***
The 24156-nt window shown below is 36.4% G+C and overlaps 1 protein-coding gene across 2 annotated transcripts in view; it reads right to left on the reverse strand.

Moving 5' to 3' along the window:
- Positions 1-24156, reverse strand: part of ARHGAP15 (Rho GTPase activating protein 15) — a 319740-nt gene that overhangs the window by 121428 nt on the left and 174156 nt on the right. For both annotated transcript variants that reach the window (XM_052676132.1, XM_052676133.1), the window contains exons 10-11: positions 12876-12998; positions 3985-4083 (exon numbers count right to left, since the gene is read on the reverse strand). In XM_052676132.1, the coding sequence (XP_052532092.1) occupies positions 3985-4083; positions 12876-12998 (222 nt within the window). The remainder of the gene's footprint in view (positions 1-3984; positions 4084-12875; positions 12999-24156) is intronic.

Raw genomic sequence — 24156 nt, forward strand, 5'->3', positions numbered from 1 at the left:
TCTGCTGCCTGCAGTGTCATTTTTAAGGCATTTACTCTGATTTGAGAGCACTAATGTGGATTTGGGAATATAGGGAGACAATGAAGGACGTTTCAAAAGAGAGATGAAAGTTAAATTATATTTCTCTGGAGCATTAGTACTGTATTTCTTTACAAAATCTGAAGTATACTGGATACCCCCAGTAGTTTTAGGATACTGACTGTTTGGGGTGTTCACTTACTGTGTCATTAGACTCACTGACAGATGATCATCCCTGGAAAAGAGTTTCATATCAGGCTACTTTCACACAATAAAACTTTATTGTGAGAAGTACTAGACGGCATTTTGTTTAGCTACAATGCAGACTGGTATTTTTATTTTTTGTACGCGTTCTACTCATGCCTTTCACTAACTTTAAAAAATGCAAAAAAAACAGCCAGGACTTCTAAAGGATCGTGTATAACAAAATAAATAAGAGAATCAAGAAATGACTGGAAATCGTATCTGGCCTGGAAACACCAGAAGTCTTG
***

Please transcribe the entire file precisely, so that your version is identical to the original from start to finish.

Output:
The 24156-nt window shown below is 36.4% G+C and overlaps 1 protein-coding gene across 2 annotated transcripts in view; it reads right to left on the reverse strand.

Moving 5' to 3' along the window:
- Positions 1-24156, reverse strand: part of ARHGAP15 (Rho GTPase activating protein 15) — a 319740-nt gene that overhangs the window by 121428 nt on the left and 174156 nt on the right. For both annotated transcript variants that reach the window (XM_052676132.1, XM_052676133.1), the window contains exons 10-11: positions 12876-12998; positions 3985-4083 (exon numbers count right to left, since the gene is read on the reverse strand). In XM_052676132.1, the coding sequence (XP_052532092.1) occupies positions 3985-4083; positions 12876-12998 (222 nt within the window). The remainder of the gene's footprint in view (positions 1-3984; positions 4084-12875; positions 12999-24156) is intronic.

Raw genomic sequence — 24156 nt, forward strand, 5'->3', positions numbered from 1 at the left:
TCTGCTGCCTGCAGTGTCATTTTTAAGGCATTTACTCTGATTTGAGAGCACTAATGTGGATTTGGGAATATAGGGAGACAATGAAGGACGTTTCAAAAGAGAGATGAAAGTTAAATTATATTTCTCTGGAGCATTAGTACTGTATTTCTTTACAAAATCTGAAGTATACTGGATACCCCCAGTAGTTTTAGGATACTGACTGTTTGGGGTGTTCACTTACTGTGTCATTAGACTCACTGACAGATGATCATCCCTGGAAAAGAGTTTCATATCAGGCTACTTTCACACAATAAAACTTTATTGTGAGAAGTACTAGACGGCATTTTGTTTAGCTACAATGCAGACTGGTATTTTTATTTTTTGTACGCGTTCTACTCATGCCTTTCACTAACTTTAAAAAATGCAAAAAAAACAGCCAGGACTTCTAAAGGATCGTGTATAACAAAATAAATAAGAGAATCAAGAAATGACTGGAAATCGTATCTGGCCTGGAAACACCAGAAGTCTTG